3. Kobe Bryant this week posted to Facebook a response to Smush Parker (really? Smush Parker?!) about leadership, saying that sometimes you have to be willing to be perceived as the villain because it's what's best for the team. Do you think Bryant's intense demands actually make the Lakers better through the years?
KB: Absolutely. Bryant has made few friends and numerous enemies among teammates over the years, but he hasn't been doing this for 17 years in an effort to make friends. His single-minded push for greatness and championships has shaped the approach of the entire organization and everyone he's ever played with. Sometimes, you offend people when you tell them things they don't want to hear. One thing from Bryant recently disturbed me, however. Speaking of how he "almost won an MVP with Smush Parker and Kwame Brown on my team," Bryant added, "What was I supposed to do, pass it to Chris Mihm or Kwame Brown?" This reminded me of a similar statement from a former '90s era star. When asked by Fred Kerber of the New York Post why he was shooting so much, the former '90s era star replied, "What am I supposed to do, pass the ball to Jamie Feick?" That former '90s star was none other than Stephon Marbury, and Jamie Feick was sitting in the locker room 10 feet away when he said it. At least Bryant does his takedowns from afar.
4. T-Mac up and went to China to finish his career. What will you remember most from his time in the league?
KB: Well, I'm going to be very short-sighted here, because McGrady's decline has made it too easy to forget what a great player he was in his day. But given the current nature of my occupation, the first thing that comes to mind with McGrady is his status as owner of the biggest expiring contract in the league. The February 2010 deadline deal that sent him to the Knicks cleared the last bit of cap space the Knicks needed to make a run at Amar'e Stoudemire, I mean, LeBron James.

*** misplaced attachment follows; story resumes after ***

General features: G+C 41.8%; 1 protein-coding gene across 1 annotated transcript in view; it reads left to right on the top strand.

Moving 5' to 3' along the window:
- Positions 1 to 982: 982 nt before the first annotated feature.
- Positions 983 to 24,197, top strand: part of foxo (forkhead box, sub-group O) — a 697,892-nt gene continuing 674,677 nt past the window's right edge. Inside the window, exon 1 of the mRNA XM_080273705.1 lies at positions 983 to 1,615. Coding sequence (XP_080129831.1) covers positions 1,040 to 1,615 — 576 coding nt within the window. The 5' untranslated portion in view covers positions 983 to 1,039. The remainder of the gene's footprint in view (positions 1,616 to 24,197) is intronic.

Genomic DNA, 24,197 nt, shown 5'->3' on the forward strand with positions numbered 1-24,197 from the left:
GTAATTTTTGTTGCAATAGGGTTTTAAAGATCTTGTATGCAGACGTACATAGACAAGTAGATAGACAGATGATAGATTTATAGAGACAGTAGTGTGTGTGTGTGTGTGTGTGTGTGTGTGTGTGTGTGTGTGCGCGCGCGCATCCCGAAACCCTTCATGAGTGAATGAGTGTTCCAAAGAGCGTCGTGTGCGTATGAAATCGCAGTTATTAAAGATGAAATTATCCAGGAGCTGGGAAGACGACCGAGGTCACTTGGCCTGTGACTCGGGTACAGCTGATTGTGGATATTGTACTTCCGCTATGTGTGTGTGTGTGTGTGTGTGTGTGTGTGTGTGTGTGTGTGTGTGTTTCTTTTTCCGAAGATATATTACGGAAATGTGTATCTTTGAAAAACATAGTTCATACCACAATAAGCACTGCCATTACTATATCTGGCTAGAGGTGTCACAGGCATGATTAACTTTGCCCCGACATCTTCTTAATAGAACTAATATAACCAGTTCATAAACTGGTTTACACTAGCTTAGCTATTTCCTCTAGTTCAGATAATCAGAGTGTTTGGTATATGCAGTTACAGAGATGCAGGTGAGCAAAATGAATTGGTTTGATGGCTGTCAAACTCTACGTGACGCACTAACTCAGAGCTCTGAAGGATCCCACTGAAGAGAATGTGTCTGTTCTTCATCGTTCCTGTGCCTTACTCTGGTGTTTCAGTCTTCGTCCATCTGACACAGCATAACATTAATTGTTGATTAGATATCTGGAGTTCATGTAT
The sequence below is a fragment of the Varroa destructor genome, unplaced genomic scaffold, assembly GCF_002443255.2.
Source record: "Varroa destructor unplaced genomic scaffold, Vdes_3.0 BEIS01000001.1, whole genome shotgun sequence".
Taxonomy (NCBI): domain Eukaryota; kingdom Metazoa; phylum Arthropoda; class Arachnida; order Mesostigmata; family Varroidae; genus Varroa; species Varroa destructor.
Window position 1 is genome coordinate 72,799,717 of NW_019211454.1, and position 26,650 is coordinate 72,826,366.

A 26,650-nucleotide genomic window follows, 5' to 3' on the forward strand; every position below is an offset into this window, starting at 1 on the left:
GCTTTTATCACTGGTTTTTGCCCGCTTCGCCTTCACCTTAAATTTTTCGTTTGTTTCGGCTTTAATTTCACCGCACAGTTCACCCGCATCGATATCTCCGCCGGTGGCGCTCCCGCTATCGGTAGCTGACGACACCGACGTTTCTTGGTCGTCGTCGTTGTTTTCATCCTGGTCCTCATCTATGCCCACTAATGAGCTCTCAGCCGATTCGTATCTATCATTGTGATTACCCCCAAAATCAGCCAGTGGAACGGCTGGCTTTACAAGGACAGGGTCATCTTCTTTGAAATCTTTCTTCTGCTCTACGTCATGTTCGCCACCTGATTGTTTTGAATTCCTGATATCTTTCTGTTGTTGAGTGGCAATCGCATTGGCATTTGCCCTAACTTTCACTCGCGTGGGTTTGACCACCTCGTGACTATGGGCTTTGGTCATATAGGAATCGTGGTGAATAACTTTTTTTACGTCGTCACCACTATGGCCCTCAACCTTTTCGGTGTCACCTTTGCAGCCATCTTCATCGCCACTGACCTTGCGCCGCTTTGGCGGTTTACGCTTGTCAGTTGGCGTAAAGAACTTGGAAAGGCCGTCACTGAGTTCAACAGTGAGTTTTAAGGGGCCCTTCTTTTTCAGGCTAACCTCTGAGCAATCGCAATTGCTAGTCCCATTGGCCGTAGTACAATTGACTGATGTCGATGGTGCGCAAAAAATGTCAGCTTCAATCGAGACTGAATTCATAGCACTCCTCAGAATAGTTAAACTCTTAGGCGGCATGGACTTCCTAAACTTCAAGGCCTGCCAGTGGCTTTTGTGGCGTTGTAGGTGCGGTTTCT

5. There's been a lot of talk that the competition committee, which features an NBPA representative, was consulted but did not vote to approve the flopping fines policy. What's the point of having that committee if they're not going to actually clear rule changes with them? Is it a rule change?
KB: Well, this is a gray area that the league is trying to use to push these guidelines through. Since fines and other disciplinary measures are technically not rules pertaining to play on the court -- such as the FIBA goaltending rule, for example -- there's no need for the competition committee to vote or the Board of Governors to approve them. There was a lot of debate on the competition committee on the issue, but one person involved in the process called it "too touchy an issue" to discuss. It's kind of shady, and it's a test of the league's power, the way the dress code and crackdown on player behavior toward referees were tests in the past. I suspect nothing will come of the NBPA's unfair labor practices charge; I'm still waiting for the National Labor Relations Board to rule on the various charges filed by both sides during the lockout. My gut feeling is, if there's enough backlash and if flopping is curbed just a little bit, this might go the way of the crackdown on technicals. We might not hear that much about it after a while.